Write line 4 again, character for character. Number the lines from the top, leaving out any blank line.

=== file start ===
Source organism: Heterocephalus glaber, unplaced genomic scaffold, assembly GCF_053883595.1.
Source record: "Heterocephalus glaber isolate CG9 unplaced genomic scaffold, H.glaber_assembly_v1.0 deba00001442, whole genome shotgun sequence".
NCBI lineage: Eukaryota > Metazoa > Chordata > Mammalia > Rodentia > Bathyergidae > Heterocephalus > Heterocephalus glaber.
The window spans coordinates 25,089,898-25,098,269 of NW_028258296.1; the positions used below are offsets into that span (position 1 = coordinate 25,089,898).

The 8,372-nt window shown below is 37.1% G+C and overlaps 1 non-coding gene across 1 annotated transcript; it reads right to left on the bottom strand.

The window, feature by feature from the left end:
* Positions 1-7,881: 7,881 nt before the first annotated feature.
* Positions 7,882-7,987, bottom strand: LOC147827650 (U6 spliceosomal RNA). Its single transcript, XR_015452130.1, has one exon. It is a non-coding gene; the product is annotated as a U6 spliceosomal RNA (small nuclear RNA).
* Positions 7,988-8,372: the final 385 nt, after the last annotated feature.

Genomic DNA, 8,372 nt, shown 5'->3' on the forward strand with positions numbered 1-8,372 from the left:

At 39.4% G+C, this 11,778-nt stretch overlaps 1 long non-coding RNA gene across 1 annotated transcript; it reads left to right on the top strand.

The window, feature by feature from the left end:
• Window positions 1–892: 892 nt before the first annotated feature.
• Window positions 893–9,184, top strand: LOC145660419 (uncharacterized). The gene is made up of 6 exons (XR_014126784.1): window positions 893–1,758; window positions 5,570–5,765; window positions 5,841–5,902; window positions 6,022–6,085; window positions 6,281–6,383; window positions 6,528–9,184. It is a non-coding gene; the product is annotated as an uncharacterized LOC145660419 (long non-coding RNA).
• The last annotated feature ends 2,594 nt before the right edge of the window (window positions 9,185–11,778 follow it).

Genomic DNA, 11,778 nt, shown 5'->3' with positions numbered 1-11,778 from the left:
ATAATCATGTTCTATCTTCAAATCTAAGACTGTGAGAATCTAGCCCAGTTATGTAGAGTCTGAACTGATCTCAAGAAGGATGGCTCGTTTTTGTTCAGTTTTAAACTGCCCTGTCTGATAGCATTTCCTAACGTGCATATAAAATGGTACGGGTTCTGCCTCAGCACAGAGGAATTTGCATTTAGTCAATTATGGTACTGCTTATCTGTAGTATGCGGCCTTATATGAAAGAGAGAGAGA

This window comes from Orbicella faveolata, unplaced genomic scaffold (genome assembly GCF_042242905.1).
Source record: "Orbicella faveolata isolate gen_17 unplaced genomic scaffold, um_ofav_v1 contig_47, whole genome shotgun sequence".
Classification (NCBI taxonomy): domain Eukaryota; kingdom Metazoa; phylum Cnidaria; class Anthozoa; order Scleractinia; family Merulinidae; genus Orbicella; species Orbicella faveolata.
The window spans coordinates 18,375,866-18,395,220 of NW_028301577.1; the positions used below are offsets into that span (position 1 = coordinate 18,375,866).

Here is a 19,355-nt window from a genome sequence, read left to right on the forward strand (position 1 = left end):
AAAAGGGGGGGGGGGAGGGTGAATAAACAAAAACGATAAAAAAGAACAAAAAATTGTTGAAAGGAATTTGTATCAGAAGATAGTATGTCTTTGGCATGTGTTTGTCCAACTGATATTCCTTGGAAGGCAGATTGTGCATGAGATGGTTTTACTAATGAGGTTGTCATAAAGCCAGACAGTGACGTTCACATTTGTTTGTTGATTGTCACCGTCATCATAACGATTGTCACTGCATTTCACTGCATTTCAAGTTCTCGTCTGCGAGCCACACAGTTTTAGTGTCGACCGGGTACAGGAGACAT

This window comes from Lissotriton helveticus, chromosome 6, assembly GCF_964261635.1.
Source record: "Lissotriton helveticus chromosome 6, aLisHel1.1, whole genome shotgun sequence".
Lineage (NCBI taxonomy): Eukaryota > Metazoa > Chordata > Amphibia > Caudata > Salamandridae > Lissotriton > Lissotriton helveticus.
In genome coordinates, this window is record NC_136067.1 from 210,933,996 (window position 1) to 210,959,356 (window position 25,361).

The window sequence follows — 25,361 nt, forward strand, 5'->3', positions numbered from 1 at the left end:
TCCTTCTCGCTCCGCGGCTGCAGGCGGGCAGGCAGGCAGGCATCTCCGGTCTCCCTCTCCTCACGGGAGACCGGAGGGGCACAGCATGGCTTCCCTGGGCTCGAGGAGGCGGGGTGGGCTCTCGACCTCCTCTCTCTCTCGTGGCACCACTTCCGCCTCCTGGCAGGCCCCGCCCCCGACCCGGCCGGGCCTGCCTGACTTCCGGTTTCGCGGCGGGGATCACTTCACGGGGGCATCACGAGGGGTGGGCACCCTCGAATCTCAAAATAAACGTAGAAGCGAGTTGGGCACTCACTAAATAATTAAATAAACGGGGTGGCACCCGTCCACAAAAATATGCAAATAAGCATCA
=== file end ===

The window spans coordinates 25,089,898-25,098,269 of NW_028258296.1; the positions used below are offsets into that span (position 1 = coordinate 25,089,898).